Enter The Dojo

Meet The Instructors

Together, James and Michael co-instruct and run the Rising Sun JKA Karate Dojo. Both instructors have been teaching the art of karate for over 12 years, with excellent experience in instructing both Senior Elite and Junior Novice lessons.

James Pretorius

James Pretorius (23), graded to national 3rd DAN Black Belt under the affiliation of SA JKA Karate, affiliated to the headquarters of JKA Shotokan in Japan. He has been practicing karate since the age of 7 years, dedicating 16 years to the passion that he has for the martial art.

James has represented both KwaZulu-Natal and South Africa on numerous occasions, being awarded National Protea colours under the organisation SASCOC and ever since proudly worn the Protea on his chest with humility and respect.

James is also a qualified fitness instructor, having studied through ETA College. He has the professional expertise to construct lessons at Rising Sun JKA Karate Dojo following traditional and current training techniques.

Countries James has travelled to in representation of Karate South Africa:

  • Australia – Sydney (2006)
  • Scotland – Edinburgh (2008)
  • Botswana – Gaborone (2009)
  • Turkey – Istanbul (2009)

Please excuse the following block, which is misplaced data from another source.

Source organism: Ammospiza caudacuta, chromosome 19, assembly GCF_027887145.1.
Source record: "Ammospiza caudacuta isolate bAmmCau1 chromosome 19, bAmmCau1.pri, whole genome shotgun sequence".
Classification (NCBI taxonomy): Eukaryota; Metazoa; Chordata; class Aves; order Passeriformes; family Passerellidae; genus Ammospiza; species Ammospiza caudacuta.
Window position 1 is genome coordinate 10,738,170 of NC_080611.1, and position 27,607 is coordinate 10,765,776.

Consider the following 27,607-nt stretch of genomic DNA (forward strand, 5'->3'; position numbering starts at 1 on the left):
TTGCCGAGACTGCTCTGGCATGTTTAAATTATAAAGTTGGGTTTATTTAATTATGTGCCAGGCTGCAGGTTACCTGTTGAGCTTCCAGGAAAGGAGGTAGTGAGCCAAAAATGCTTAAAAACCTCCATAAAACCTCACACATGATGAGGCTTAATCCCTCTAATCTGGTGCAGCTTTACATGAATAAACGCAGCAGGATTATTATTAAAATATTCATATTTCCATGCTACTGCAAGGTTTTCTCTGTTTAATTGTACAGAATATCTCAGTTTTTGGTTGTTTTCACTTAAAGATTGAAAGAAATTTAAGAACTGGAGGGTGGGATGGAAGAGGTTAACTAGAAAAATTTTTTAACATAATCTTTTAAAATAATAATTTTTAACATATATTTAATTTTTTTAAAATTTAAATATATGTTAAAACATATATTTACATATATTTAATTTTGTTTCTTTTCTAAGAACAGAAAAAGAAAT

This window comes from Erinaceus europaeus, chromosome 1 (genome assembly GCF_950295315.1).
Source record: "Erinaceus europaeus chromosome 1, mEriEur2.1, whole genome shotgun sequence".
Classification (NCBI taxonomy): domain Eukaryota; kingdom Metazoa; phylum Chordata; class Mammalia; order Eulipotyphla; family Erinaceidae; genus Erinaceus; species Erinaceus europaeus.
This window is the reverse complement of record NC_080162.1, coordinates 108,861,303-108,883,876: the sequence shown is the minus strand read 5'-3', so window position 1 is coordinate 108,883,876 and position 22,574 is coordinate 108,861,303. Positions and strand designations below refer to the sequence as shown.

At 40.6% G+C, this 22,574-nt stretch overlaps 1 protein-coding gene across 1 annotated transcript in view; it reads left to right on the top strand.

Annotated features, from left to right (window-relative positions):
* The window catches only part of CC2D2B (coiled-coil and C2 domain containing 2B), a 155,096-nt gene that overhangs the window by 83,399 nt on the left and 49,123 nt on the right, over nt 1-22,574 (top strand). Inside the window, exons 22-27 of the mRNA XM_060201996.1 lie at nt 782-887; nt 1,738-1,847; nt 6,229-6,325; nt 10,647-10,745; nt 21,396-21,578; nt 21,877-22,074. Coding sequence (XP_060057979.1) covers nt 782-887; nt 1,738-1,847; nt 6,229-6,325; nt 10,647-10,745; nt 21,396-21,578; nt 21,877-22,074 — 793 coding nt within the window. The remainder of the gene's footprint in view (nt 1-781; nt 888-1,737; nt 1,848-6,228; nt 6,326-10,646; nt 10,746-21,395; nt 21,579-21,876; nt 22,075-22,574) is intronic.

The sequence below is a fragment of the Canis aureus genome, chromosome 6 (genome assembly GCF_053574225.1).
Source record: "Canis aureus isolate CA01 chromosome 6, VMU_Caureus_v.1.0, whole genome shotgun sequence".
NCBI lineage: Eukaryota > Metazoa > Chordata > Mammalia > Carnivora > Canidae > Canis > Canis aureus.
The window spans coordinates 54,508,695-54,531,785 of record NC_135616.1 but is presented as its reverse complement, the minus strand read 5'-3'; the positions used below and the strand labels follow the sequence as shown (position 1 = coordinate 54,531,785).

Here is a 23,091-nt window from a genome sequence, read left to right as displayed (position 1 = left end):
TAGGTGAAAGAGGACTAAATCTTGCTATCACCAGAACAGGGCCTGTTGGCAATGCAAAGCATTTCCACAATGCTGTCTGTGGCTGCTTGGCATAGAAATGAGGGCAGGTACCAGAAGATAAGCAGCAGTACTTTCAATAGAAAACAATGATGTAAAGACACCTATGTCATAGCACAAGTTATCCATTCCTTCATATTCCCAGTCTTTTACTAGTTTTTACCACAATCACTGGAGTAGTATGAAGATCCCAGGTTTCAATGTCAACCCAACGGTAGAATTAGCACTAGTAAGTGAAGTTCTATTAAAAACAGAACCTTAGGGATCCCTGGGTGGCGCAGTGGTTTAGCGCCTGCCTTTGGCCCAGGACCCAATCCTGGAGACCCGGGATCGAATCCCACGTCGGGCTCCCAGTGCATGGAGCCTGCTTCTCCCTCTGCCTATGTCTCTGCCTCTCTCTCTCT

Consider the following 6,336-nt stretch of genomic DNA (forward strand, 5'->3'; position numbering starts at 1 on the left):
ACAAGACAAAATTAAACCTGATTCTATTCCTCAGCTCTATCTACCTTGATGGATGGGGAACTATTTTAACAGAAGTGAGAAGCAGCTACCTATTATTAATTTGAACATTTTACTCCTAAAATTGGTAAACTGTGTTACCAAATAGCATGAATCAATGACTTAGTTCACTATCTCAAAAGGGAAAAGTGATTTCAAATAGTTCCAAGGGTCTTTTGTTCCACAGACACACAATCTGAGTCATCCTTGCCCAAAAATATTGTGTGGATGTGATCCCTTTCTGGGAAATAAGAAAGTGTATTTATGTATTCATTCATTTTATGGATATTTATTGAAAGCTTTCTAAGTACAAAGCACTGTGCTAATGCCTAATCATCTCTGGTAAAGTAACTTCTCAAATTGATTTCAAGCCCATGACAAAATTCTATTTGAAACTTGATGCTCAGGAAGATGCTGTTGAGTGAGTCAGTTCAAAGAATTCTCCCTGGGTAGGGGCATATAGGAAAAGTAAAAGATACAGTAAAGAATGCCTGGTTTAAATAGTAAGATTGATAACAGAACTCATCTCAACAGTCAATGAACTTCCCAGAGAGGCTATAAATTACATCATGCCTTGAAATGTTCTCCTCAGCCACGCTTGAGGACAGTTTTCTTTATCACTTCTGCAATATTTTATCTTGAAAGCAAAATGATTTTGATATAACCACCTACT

• Zimbabwe – Harare (2010)
  • Namibia – Windhoek (2013)
  • Canada – Montreal (2013)

Michael Thompson

Michael Thompson (22), graded in Johannesburg in 2013, achieving his national 3rd DAN Black Belt under the affiliation of SA JKA Karate, affiliated to the headquarters of JKA Shotokan in Japan. It was at 8 years old when Michael began the study of JKA karate, devoting 14 years of his life to his passion.

Micheal has been in the KwaZulu-Natal and South African karate teams, representing his country at numerous events around the world, being award National Protea colours under the organisation SASCOC and has won countless medals at various provincial, national, zonal and international events.

Michael was chosen as the official development coach for the KwaZulu-Natal WKF Karate team.

Countries Michael has travelled to in representation of Karate South Africa:

  • Scotland – Edinburgh (2008)